Although most events are meant to allow people to make meaningful connections, not all of them are created equal in allowing them. For most, hearing panel speakers and being in a crowd of hundreds or thousands doesn’t actually get you where you want to go. However, there are practical ways to ensure that when you attend your next networking event, you get the most value out of it. To make the most of your next event, follow these six tips.

1) Sit at tables with people you don't know: Valuable connections are often made serendipitously, so it is beneficial to sit with diverse groups to have lunch or dinner together during the events. This prevents people from just talking with colleagues you already know and allows you to forge a greater variety of connections.

2) Talk to speakers before they speak: The best time to reach a speaker is before they speak. They are already at the event and interested in learning about the people in the room, rather than running out the door and crowded with people in the room. Show them that you have read up on them. This is a great way to initiate conversations that actually continue afterward and to get remembered.

3) Match-make new people: Event organizers often miss out on how to capitalize on the matchmaking the right people and often prioritize of “the big, powerful speaker.” Take the time to get to know people around you and make connections for others. People want to be around the matchmaker!

4) Sit in the front row of the events: Don’t just stick to the basics of sitting in the back of panels and breakfast speakers. Instead, mix it up and get front and center. This is a powerful way to engage with most of the most powerful attendees and connect with the speakers.

5) Ask questions, then ask more questions: The people remembered at events are not just the speakers, they are the participants who ask provocative questions that focus the conversation on problem solving. Take the approach of brainstorming and solving problems during the event.

6) Share your learnings with the world: Share what you learn in real-time. Use Twitter or Instagram to capture special moments. Use the conference hashtag and ask attendees can respond instantaneously to your ideas while sharing their own. Blog about the event afterwards.

Most importantly, don’t underestimate your own power to maximize serendipity in creating unexpected conversations and high quality connections. When people are brought together, all it may take is bumping into someone new to spark a powerful connection.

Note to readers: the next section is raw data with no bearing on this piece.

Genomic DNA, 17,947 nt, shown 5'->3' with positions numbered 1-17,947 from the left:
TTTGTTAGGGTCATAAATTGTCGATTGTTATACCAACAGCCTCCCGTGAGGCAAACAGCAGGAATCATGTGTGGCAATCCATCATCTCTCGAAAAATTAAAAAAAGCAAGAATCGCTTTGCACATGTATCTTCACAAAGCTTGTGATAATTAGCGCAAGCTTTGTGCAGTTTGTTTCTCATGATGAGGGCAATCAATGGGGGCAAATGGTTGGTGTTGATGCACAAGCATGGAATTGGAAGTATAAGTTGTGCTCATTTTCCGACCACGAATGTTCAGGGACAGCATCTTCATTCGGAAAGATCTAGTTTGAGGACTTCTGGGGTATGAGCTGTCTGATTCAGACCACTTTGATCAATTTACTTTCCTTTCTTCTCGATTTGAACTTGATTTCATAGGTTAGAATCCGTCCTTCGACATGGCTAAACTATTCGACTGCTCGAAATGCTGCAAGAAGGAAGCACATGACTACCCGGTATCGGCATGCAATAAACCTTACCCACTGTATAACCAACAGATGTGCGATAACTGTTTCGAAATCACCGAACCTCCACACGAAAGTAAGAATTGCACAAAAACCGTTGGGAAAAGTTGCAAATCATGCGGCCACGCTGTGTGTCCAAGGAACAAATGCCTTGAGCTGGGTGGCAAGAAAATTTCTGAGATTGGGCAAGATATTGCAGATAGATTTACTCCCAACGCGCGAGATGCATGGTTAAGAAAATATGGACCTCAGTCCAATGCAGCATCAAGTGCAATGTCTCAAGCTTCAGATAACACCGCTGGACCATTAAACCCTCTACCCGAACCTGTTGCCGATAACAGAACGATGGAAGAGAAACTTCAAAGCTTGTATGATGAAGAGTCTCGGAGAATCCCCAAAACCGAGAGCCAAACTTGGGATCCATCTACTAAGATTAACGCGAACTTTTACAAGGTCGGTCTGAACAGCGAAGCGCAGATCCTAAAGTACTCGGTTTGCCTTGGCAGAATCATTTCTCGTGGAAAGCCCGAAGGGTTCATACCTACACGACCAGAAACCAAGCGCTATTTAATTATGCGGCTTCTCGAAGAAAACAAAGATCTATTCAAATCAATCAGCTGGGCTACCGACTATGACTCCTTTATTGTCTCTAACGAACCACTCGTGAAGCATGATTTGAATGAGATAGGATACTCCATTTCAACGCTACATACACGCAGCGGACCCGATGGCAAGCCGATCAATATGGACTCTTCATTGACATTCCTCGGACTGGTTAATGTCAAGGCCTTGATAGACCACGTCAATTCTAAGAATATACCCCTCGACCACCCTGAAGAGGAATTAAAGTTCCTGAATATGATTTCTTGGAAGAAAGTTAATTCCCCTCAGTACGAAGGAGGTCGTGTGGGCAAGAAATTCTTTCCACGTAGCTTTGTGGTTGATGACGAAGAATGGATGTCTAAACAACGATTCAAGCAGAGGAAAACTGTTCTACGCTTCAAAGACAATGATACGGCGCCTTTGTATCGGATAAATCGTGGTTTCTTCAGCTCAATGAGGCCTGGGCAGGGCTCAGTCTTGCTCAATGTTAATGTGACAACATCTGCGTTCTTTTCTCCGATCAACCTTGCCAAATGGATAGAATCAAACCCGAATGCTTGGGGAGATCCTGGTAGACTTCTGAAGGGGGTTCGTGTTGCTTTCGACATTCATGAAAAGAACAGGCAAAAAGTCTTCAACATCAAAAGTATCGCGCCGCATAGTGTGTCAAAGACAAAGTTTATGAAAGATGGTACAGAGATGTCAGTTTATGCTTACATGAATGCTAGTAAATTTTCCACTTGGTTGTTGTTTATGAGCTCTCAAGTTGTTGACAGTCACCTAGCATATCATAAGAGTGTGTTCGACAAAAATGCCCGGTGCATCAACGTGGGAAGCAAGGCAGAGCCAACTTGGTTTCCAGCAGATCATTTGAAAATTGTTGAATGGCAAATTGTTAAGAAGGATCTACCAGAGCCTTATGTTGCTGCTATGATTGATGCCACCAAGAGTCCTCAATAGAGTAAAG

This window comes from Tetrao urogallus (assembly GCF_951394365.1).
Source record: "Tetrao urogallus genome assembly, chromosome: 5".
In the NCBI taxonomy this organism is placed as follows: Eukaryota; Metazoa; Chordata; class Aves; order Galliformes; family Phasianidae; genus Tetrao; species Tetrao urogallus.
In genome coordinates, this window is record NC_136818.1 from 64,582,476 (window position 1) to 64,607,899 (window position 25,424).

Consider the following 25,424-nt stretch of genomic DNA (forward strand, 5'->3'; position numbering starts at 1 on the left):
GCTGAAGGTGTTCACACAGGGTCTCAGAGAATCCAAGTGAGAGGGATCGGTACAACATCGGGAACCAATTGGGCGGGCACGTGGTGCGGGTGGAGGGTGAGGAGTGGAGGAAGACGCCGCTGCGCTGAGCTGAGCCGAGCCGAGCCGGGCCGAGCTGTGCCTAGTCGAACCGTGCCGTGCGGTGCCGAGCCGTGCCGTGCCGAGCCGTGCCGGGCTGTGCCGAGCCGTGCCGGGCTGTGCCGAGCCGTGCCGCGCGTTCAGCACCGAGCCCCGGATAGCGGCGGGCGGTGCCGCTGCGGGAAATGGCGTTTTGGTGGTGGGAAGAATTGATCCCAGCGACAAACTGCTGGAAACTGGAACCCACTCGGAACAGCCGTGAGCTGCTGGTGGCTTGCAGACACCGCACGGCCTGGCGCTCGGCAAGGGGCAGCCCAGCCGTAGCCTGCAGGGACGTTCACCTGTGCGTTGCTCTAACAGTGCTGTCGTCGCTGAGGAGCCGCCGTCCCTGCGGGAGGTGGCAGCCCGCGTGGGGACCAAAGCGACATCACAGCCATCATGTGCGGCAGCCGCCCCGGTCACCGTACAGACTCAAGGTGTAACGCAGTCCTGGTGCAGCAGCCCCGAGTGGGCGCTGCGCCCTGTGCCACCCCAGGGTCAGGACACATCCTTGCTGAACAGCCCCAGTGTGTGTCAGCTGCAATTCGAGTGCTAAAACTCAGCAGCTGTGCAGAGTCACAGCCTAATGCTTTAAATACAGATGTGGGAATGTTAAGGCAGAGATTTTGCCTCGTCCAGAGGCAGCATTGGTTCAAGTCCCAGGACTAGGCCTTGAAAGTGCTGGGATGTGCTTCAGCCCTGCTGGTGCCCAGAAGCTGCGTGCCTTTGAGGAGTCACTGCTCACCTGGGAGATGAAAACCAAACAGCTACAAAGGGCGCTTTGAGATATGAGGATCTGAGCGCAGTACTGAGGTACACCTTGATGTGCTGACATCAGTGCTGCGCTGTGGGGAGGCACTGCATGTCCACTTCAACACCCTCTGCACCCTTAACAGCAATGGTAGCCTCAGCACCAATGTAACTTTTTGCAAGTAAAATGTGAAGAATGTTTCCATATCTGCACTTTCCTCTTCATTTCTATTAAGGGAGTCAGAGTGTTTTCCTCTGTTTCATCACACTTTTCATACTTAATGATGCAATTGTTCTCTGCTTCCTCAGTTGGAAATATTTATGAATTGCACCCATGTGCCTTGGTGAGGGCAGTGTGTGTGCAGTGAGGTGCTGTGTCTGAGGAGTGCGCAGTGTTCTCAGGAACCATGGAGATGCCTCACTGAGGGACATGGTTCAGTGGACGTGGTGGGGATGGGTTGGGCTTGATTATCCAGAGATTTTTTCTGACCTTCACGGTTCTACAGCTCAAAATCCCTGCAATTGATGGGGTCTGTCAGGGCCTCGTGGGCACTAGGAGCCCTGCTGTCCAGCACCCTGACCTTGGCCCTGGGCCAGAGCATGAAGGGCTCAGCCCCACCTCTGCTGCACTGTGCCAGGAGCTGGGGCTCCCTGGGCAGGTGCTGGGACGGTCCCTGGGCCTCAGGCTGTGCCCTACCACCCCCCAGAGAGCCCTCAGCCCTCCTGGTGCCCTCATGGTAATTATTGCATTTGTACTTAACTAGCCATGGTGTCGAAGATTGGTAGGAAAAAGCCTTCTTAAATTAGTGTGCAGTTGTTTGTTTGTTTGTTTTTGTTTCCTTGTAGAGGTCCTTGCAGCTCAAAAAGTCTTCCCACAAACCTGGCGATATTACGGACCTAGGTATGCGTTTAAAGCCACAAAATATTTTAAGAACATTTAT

How do you create high quality connections at business events?

Becoming a Book Author: My Greatest Learnings So Far

Image courtesy of David Castillo Dominici / FreeDigitalPhotos.net

Image courtesy of David Castillo Dominici / FreeDigitalPhotos.net

I’ve been in full stream writing my new book on Connectional Intelligence (Macmillan, Feb 2015). It’s been a whirlwind process, lots of work, research, mind share and it’s been one of great learning experiences of my life. 

My experience has made me think a lot about the writing process and what it's all about. Authoring a book is so much more than writing, it's about believing in yourself, generating new ideas, gathering insights, and trusting the process despite challenges that come. 

It’s also made me more aware to practice what I preach.

As I write this book, my big questions are: How do I connect intelligently to get this book into the world? How do I marshal what I know that much more quickly? How do I find and take on supporters? How do I influence the greatest number of people? How do I propel connectional intelligence beyond networking and entertainment and toward a loftier purpose – improving other people’s lives, building sustainable societies, creating the futures we want? In short, how do I get behind this newfound connectivity in ways that are targeted and un-serendipitous, and that get us all to the places we want to go?

Here are some of my greatest real-time learnings from these questions: 

1) Trust the process.

I have to stick with writing process to make it work – breakthroughs don’t happen in an instant, they happen out of years of hard work. 

2) Don’t sweat the small stuff.

There are always little things that get in the way, but they are usually just politics, mindless emails or the ego, focus on the work at hand that really matters. 

3) My schedule is never fully structured.

Sometimes disorganization is okay and the creative process takes shape over time. Since I normally crave structure, I am learning that being in less structure can both keep me more creative and drive me crazy.

4) It's lonely.

Working on new material for the first time is hard and lonely, having supporters is really important to keep me going and energized that there is a larger purpose. 

5) Accept full responsibility of decisions.

There is not someone to “fall back on” when you are authoring a book, it’s about showing up and delivering 100% all the time. 

6) Choose more and choose wisely.

There are plenty of ways to use my time and it’s easy to feel overwhelmed and paralyzed by how much information and how many connections are coming at me. Instead I am focusing on what I care most about and what will have the greatest effectiveness for my work.

7) Accept spending more time sleeping on friends couches than in fancy hotels.

This work isn’t glamorous, it’s hard work, involves a lot of travel, international Skype calls at odd hours, early morning emails, and taking care of my health.

8) Believe in yourself despite rejection.

Nothing happens easily, it takes time to find supporters and collaborators for any new ideas. 

Those are just of my few learnings so far, I’m sure there will be many more. 
 

What are you learning about the challenges you face in your life? Any big decisions you are facing? How do you think about “connecting intelligently” to the big challenges that are currently present for you? Thanks for sticking with me through this crazy journey and one of the best learning experiences of my life.